Martin Luther’s translation of the New Testament into a dialect of German was first printed in 1522. In Printing, Propaganda, and Martin Luther, historian Mark Edwards places the estimated literacy of Germany at that time at 5%. By translating the Bible and Luther’s works surrounding the Reformation, Luther not only changed the spiritual history of Germany but also led the way for his chosen dialect to become the standard German language. Luther knew the power of not only the Word of God, but of the written word made available to the masses:
We should preach the Word, but the results must be left solely to God’s good pleasure … I opposed indulgences and all the papists, but never with force. I simply taught, preached, and wrote God’s Word; otherwise I did nothing. And while I slept, or drank Wittenberg beer with my friends Philip and Amsdorf, the Word so greatly weakened the papacy that no prince or emperor ever inflicted such losses upon it. I did nothing; the Word did everything.
— Martin Luther, “Sermon on Monday after Invocavit” (Luther’s Works 51:77)
Through the power of the Word and the written word, Luther changed the world by helping to spread the gospel in written form for public consumption. Words are at the center of the short history of the world since the invention of the printing press. The bestselling book in that time is the combined versions, translations, and editions of the Bible. But even as the published word continues to grow—approaching 300,000 books a year—the medium of text has entered the Digital Age joined by video and audio, forming the new language of the world: digital communication.
Leonard Sweet, a Christian futurist and prolific author, suggests that we as a society are shifting from a print, Gutenberg Printer-centric culture to an interactive, Google-centric culture. “The Bible must resonate with Googlers,” Sweet told me, “but publishers are still in the print business instead of the Scripture business. It is the churches, individuals, and small organizations that are bringing the Bible into the digital age. The most anti-social invention was the book, which helped created the very idea of an ‘I’—a power which Luther used to state his own opinions. A Google world is connectional—it leaves you ravenous for relationships.”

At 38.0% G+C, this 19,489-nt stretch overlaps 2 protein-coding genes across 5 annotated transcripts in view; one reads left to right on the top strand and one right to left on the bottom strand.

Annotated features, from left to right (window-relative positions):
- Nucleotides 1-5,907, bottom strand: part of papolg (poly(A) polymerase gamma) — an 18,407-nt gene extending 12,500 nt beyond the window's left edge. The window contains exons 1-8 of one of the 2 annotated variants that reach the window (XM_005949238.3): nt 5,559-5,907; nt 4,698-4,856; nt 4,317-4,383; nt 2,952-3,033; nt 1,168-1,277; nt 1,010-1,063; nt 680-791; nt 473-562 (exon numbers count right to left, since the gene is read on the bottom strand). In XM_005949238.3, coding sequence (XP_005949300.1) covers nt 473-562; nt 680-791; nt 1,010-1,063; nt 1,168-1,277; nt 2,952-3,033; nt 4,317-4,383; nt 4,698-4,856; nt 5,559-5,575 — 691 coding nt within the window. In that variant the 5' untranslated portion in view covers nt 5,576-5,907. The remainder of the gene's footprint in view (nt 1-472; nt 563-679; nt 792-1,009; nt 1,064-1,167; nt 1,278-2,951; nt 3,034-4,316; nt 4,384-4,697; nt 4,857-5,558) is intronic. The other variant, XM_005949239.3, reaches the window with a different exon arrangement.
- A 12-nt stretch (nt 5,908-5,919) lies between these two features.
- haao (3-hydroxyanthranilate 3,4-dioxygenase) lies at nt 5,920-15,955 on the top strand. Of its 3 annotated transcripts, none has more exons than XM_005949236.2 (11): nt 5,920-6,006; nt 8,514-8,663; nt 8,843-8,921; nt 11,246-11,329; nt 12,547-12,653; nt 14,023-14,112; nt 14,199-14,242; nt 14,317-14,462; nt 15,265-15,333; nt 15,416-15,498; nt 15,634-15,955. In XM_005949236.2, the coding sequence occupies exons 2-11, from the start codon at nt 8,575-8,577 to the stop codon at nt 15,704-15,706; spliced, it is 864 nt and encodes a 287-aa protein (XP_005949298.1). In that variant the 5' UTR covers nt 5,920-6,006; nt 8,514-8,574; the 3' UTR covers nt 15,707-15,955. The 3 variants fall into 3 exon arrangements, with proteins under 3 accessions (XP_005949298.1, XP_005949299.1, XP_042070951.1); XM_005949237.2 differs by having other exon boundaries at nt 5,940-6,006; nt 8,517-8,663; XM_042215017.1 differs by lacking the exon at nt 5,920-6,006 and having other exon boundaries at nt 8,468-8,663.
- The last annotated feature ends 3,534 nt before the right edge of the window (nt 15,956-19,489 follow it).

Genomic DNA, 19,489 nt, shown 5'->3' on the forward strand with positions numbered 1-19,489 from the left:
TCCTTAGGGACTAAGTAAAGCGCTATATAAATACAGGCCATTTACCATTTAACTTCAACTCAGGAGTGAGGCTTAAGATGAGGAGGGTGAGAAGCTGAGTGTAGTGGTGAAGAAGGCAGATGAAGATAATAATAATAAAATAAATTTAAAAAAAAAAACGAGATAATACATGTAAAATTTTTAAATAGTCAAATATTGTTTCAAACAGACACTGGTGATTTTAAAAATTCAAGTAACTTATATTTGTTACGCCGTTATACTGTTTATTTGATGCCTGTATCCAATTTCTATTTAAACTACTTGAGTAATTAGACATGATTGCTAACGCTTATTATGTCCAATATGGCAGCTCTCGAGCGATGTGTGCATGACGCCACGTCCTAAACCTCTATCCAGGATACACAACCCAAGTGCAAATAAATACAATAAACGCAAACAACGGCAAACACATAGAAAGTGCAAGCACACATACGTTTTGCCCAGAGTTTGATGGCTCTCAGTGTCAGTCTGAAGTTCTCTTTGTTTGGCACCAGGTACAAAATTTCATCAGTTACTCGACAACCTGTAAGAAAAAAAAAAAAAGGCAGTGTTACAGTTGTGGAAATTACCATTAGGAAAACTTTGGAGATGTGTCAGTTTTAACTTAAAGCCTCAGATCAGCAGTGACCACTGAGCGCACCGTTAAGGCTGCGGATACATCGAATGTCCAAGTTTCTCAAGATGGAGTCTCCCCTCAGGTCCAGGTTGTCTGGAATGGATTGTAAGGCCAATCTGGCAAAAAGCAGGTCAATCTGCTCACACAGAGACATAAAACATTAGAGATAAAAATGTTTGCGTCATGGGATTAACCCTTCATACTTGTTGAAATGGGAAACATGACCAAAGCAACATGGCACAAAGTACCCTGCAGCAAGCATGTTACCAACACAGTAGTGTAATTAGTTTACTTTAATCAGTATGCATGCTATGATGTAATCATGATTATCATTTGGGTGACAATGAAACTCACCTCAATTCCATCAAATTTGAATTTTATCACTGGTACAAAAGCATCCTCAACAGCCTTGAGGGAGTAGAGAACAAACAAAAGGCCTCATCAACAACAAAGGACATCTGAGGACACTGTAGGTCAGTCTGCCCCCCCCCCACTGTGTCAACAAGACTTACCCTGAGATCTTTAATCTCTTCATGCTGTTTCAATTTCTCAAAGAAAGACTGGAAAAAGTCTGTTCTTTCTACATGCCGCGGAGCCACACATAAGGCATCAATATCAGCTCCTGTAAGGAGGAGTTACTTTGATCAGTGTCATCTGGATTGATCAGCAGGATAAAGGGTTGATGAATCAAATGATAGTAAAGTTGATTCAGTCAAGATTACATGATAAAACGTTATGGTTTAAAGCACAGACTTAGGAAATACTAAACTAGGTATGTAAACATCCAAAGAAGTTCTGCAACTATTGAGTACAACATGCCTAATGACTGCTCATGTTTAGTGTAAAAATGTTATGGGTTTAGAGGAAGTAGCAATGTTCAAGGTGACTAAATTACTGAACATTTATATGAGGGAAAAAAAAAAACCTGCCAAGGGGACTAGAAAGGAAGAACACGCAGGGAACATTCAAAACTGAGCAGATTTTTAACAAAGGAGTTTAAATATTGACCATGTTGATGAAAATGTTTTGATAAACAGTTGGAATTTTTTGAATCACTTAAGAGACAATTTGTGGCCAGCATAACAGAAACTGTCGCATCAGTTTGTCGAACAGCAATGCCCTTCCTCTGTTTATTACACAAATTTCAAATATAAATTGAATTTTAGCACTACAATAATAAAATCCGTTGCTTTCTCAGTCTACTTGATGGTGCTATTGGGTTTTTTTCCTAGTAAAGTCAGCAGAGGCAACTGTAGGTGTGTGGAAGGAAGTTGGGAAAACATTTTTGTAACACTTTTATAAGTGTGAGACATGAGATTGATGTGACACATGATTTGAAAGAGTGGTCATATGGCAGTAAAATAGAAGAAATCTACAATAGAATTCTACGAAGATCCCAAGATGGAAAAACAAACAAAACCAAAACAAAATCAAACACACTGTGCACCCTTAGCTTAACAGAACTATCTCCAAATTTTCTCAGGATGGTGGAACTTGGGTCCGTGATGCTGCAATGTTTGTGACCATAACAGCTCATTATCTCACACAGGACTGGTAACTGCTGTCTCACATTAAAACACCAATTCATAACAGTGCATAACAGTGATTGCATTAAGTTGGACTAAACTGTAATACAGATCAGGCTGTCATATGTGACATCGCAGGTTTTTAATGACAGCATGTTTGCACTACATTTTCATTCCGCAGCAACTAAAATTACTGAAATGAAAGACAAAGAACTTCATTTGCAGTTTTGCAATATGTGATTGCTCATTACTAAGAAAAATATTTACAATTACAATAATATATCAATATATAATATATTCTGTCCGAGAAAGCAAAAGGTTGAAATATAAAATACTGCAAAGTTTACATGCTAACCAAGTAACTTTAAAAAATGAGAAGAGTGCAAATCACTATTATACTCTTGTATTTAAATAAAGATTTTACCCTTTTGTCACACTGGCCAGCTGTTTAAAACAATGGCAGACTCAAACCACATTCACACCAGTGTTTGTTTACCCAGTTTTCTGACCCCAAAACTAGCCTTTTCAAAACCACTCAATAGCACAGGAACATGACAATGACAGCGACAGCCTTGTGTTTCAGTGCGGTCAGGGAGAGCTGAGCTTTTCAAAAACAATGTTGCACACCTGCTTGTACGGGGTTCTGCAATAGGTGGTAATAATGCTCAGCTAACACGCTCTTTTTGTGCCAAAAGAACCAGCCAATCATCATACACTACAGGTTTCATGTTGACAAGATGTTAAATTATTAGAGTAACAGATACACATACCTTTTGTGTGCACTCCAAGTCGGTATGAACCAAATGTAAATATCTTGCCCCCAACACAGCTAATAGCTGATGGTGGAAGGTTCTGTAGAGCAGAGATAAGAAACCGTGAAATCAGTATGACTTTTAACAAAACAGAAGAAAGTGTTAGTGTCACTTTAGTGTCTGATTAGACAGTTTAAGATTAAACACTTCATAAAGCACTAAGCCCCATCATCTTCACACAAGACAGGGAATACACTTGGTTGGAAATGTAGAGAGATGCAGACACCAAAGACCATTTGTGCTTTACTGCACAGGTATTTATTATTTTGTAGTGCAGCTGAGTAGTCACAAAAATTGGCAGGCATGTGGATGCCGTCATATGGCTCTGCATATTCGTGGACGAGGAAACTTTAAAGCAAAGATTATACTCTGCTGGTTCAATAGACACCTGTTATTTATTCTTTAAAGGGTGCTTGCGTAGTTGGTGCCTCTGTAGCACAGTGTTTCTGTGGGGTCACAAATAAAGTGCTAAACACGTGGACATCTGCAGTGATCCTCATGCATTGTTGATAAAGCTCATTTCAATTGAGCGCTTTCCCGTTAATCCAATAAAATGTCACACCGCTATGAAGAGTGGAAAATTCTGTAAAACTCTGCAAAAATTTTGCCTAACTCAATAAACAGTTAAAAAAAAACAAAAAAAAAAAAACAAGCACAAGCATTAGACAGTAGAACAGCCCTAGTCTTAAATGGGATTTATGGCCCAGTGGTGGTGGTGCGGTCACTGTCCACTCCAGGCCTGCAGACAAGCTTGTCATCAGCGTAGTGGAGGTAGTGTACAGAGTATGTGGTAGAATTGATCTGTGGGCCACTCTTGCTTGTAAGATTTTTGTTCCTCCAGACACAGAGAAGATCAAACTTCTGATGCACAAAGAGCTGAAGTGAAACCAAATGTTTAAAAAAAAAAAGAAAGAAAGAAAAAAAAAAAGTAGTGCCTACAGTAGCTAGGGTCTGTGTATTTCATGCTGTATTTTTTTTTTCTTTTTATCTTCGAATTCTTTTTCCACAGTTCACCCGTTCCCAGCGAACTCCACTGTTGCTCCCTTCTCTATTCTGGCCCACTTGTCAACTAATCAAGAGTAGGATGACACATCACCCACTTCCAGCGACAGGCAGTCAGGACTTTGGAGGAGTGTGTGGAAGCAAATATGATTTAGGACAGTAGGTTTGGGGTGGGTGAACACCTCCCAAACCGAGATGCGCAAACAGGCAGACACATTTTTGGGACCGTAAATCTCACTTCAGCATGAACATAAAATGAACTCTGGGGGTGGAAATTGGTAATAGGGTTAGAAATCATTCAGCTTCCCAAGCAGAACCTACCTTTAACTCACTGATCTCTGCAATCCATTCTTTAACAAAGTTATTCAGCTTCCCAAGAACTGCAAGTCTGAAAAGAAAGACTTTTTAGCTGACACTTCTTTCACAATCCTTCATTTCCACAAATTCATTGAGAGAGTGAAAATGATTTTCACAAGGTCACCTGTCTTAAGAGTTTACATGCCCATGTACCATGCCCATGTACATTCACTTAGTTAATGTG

According to a recent report by The Jordin, Edmiston Group, 88% of the revenue growth for publishing and advertising companies in the next few years will come from the digital medium. Though the Bible has had a grand run as a published-on-paper manuscript, we as Christians must consider the future of communication to help the Bible flourish in the new media available now and in the coming age, and help build the spiritual connections and relationships for which our culture is ravenous. According to Thinking About the Future by Andy Hines and Peter Bishop, “The purpose of looking to the future is to understand the possibilities ahead in order to make more informed decisions in the present.” It is important for the Bible to not be left behind as simply a sacred scroll for the historians to study, devoid of its supernatural, life-changing inspiration. If education, work, social life, and entertainment are all moving toward the convergence of digital communication, then the manuscript of our faith must not simply follow culture-at-large’s movement. The Bible must be a leader in accessibility, influence, and the power to connect humanity with something beyond itself.
The Present Digital Impact
As stated in Wendell Bell’s Foundations of Future Studies, “The potential for future development and growth exists in the present and, thus, can be investigated.” It is a clear idea that tomorrow is rooted in the seeds of today’s minds and souls. It takes steps, and work, to get from today to tomorrow. In order to discuss the actual future of the Bible, we should look at the current development around delivering the Bible digitally.